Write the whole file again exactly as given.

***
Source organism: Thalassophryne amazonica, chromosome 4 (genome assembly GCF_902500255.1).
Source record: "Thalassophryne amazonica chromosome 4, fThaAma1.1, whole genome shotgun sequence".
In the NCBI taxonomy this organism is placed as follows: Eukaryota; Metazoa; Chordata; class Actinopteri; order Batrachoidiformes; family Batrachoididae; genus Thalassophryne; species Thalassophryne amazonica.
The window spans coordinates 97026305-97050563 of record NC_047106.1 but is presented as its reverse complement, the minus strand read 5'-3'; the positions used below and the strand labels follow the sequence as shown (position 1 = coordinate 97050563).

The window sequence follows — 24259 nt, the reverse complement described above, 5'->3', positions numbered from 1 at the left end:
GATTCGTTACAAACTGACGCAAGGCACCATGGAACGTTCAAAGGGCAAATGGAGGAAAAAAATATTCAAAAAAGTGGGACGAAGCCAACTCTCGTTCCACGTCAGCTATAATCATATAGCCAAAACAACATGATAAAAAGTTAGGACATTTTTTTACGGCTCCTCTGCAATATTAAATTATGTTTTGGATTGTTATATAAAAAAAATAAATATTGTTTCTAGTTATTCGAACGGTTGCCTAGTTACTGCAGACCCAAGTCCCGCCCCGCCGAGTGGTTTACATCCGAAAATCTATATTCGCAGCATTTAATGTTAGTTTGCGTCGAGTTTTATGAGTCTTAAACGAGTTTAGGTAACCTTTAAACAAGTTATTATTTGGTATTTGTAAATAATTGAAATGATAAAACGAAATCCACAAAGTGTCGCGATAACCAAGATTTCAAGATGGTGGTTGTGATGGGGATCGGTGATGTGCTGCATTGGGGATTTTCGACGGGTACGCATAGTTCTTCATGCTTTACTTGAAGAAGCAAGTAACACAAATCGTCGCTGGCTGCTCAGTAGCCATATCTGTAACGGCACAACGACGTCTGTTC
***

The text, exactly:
Source organism: Thalassophryne amazonica, chromosome 4 (genome assembly GCF_902500255.1).
Source record: "Thalassophryne amazonica chromosome 4, fThaAma1.1, whole genome shotgun sequence".
In the NCBI taxonomy this organism is placed as follows: Eukaryota; Metazoa; Chordata; class Actinopteri; order Batrachoidiformes; family Batrachoididae; genus Thalassophryne; species Thalassophryne amazonica.
The window spans coordinates 97026305-97050563 of record NC_047106.1 but is presented as its reverse complement, the minus strand read 5'-3'; the positions used below and the strand labels follow the sequence as shown (position 1 = coordinate 97050563).

The window sequence follows — 24259 nt, the reverse complement described above, 5'->3', positions numbered from 1 at the left end:
GATTCGTTACAAACTGACGCAAGGCACCATGGAACGTTCAAAGGGCAAATGGAGGAAAAAAATATTCAAAAAAGTGGGACGAAGCCAACTCTCGTTCCACGTCAGCTATAATCATATAGCCAAAACAACATGATAAAAAGTTAGGACATTTTTTTACGGCTCCTCTGCAATATTAAATTATGTTTTGGATTGTTATATAAAAAAAATAAATATTGTTTCTAGTTATTCGAACGGTTGCCTAGTTACTGCAGACCCAAGTCCCGCCCCGCCGAGTGGTTTACATCCGAAAATCTATATTCGCAGCATTTAATGTTAGTTTGCGTCGAGTTTTATGAGTCTTAAACGAGTTTAGGTAACCTTTAAACAAGTTATTATTTGGTATTTGTAAATAATTGAAATGATAAAACGAAATCCACAAAGTGTCGCGATAACCAAGATTTCAAGATGGTGGTTGTGATGGGGATCGGTGATGTGCTGCATTGGGGATTTTCGACGGGTACGCATAGTTCTTCATGCTTTACTTGAAGAAGCAAGTAACACAAATCGTCGCTGGCTGCTCAGTAGCCATATCTGTAACGGCACAACGACGTCTGTTC